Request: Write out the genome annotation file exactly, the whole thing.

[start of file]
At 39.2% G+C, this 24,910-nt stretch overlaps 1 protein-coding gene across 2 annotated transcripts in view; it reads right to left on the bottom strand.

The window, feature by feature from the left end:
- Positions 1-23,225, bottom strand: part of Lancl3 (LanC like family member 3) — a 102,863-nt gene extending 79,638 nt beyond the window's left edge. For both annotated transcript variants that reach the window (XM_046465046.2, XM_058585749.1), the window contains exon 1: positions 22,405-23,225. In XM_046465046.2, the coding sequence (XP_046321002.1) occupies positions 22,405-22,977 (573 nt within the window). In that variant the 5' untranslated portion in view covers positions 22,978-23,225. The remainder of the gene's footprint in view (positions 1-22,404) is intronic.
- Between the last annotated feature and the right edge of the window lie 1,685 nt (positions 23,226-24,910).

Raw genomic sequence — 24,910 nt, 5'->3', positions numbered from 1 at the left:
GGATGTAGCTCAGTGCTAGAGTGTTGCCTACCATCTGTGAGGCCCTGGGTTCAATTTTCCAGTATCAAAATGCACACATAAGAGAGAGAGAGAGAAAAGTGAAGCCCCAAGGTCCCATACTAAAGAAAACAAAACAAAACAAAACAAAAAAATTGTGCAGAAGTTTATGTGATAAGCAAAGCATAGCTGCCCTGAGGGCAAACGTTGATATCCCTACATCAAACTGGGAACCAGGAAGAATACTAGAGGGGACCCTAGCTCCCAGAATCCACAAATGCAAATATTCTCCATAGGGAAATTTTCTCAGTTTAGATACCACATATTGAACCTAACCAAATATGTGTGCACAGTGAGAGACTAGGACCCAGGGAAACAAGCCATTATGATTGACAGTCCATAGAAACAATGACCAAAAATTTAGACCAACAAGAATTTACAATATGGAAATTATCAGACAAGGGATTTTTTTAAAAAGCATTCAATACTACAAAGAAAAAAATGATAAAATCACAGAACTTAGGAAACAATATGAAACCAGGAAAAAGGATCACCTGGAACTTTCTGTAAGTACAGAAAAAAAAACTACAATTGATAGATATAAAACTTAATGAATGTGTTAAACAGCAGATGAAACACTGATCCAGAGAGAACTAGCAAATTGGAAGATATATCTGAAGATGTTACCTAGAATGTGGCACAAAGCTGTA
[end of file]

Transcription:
At 39.2% G+C, this 24,910-nt stretch overlaps 1 protein-coding gene across 2 annotated transcripts in view; it reads right to left on the bottom strand.

The window, feature by feature from the left end:
- Positions 1-23,225, bottom strand: part of Lancl3 (LanC like family member 3) — a 102,863-nt gene extending 79,638 nt beyond the window's left edge. For both annotated transcript variants that reach the window (XM_046465046.2, XM_058585749.1), the window contains exon 1: positions 22,405-23,225. In XM_046465046.2, the coding sequence (XP_046321002.1) occupies positions 22,405-22,977 (573 nt within the window). In that variant the 5' untranslated portion in view covers positions 22,978-23,225. The remainder of the gene's footprint in view (positions 1-22,404) is intronic.
- Between the last annotated feature and the right edge of the window lie 1,685 nt (positions 23,226-24,910).

Raw genomic sequence — 24,910 nt, 5'->3', positions numbered from 1 at the left:
GGATGTAGCTCAGTGCTAGAGTGTTGCCTACCATCTGTGAGGCCCTGGGTTCAATTTTCCAGTATCAAAATGCACACATAAGAGAGAGAGAGAGAAAAGTGAAGCCCCAAGGTCCCATACTAAAGAAAACAAAACAAAACAAAACAAAAAAATTGTGCAGAAGTTTATGTGATAAGCAAAGCATAGCTGCCCTGAGGGCAAACGTTGATATCCCTACATCAAACTGGGAACCAGGAAGAATACTAGAGGGGACCCTAGCTCCCAGAATCCACAAATGCAAATATTCTCCATAGGGAAATTTTCTCAGTTTAGATACCACATATTGAACCTAACCAAATATGTGTGCACAGTGAGAGACTAGGACCCAGGGAAACAAGCCATTATGATTGACAGTCCATAGAAACAATGACCAAAAATTTAGACCAACAAGAATTTACAATATGGAAATTATCAGACAAGGGATTTTTTTAAAAAGCATTCAATACTACAAAGAAAAAAATGATAAAATCACAGAACTTAGGAAACAATATGAAACCAGGAAAAAGGATCACCTGGAACTTTCTGTAAGTACAGAAAAAAAAACTACAATTGATAGATATAAAACTTAATGAATGTGTTAAACAGCAGATGAAACACTGATCCAGAGAGAACTAGCAAATTGGAAGATATATCTGAAGATGTTACCTAGAATGTGGCACAAAGCTGTA